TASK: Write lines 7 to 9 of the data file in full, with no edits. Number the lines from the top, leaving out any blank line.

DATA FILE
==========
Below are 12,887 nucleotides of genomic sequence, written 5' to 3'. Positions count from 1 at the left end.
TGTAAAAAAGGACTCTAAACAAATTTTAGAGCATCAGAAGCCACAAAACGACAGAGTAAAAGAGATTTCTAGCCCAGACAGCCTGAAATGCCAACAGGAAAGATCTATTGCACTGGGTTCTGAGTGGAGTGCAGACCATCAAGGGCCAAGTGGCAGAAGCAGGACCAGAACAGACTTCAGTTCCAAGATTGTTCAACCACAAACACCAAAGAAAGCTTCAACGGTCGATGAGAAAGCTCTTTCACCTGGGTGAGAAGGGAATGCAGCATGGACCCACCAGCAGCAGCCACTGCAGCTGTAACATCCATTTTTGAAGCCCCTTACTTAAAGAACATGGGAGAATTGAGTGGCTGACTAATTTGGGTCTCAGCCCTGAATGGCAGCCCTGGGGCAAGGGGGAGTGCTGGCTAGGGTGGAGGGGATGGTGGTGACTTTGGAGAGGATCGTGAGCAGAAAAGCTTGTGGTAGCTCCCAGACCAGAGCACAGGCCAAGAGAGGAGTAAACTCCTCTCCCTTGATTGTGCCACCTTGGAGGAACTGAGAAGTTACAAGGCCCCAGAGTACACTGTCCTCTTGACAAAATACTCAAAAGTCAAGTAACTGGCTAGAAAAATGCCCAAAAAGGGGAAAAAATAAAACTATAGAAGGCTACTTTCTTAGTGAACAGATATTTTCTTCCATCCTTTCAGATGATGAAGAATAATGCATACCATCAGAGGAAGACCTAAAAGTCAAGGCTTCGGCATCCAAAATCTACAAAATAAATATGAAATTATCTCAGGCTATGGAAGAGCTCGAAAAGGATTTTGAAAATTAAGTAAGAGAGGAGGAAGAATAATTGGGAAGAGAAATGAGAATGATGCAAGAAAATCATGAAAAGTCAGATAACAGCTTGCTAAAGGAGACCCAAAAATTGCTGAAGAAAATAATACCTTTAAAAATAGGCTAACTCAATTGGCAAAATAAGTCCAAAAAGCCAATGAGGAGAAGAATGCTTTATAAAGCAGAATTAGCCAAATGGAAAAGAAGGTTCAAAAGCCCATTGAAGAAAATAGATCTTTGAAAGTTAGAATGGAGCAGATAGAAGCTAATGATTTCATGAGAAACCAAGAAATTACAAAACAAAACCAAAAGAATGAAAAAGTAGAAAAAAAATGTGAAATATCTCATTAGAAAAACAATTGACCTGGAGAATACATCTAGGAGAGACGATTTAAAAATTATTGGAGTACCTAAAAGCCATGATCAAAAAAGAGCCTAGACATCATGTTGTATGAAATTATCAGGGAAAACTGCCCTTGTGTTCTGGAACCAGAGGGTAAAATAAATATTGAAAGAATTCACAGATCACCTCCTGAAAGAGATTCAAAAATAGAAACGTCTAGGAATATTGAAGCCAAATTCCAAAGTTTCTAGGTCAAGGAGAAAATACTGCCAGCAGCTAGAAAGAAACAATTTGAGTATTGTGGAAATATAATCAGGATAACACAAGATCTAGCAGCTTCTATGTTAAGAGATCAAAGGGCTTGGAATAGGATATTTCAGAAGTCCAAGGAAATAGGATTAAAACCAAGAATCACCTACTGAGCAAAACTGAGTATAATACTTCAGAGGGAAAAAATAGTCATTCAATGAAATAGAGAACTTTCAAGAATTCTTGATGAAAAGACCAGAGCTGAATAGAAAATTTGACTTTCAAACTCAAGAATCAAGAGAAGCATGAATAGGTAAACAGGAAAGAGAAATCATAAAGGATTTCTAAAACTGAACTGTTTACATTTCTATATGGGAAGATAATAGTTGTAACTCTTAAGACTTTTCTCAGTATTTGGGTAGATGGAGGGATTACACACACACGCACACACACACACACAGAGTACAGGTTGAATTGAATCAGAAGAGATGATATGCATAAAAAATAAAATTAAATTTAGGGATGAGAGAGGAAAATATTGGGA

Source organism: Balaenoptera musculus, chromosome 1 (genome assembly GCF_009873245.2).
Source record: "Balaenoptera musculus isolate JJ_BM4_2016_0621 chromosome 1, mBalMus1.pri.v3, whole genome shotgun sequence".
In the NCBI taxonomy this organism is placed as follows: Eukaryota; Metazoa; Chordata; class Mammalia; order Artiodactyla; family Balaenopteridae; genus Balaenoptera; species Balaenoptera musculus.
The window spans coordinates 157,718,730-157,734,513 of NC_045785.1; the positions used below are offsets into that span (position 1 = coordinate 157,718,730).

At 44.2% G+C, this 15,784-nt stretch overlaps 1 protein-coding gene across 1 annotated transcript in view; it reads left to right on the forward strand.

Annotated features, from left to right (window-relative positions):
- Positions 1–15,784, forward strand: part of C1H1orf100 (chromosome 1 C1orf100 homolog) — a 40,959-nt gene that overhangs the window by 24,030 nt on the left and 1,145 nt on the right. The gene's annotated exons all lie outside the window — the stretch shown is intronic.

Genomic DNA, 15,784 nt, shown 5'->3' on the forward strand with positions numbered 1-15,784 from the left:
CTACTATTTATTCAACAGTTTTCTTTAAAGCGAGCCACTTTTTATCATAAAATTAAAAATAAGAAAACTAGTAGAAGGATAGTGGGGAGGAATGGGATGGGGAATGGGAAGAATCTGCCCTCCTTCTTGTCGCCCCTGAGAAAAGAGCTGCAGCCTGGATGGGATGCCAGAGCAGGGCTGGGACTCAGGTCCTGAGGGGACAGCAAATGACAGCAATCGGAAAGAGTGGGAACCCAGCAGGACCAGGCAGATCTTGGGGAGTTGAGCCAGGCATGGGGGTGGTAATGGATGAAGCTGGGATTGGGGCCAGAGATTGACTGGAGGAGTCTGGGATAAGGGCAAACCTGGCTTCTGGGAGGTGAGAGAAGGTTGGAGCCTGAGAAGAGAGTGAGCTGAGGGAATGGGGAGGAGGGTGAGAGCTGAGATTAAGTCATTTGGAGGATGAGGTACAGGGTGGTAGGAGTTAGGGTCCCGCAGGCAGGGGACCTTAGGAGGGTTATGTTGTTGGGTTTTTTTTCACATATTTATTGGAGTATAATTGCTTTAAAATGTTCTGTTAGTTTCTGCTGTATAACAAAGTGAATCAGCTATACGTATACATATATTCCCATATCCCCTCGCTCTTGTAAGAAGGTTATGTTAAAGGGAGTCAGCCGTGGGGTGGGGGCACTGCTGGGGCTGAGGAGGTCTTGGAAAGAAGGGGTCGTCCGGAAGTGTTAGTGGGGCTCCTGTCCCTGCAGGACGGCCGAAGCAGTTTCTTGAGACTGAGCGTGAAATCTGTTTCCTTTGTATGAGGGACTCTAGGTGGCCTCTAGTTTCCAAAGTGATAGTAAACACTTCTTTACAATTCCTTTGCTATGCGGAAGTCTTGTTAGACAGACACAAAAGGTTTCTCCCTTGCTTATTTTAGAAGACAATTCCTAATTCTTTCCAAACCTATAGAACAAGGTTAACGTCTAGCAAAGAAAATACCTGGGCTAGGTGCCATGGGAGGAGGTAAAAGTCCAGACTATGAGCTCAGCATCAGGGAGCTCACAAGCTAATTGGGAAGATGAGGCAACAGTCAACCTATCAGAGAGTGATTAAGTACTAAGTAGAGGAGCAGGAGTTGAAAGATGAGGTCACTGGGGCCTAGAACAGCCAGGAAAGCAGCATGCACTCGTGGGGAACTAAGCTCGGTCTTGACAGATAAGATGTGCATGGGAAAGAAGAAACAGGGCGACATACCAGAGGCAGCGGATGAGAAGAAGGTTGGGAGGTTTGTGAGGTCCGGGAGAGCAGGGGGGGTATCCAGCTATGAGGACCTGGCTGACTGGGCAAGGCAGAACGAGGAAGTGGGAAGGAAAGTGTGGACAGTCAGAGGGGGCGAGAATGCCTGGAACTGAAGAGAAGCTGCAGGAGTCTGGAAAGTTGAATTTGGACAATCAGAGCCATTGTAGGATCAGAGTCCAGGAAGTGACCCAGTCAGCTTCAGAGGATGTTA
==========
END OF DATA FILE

At 44.2% G+C, this 15,784-nt stretch overlaps 1 protein-coding gene across 1 annotated transcript in view; it reads left to right on the forward strand.

Annotated features, from left to right (window-relative positions):
- Positions 1–15,784, forward strand: part of C1H1orf100 (chromosome 1 C1orf100 homolog) — a 40,959-nt gene that overhangs the window by 24,030 nt on the left and 1,145 nt on the right. The gene's annotated exons all lie outside the window — the stretch shown is intronic.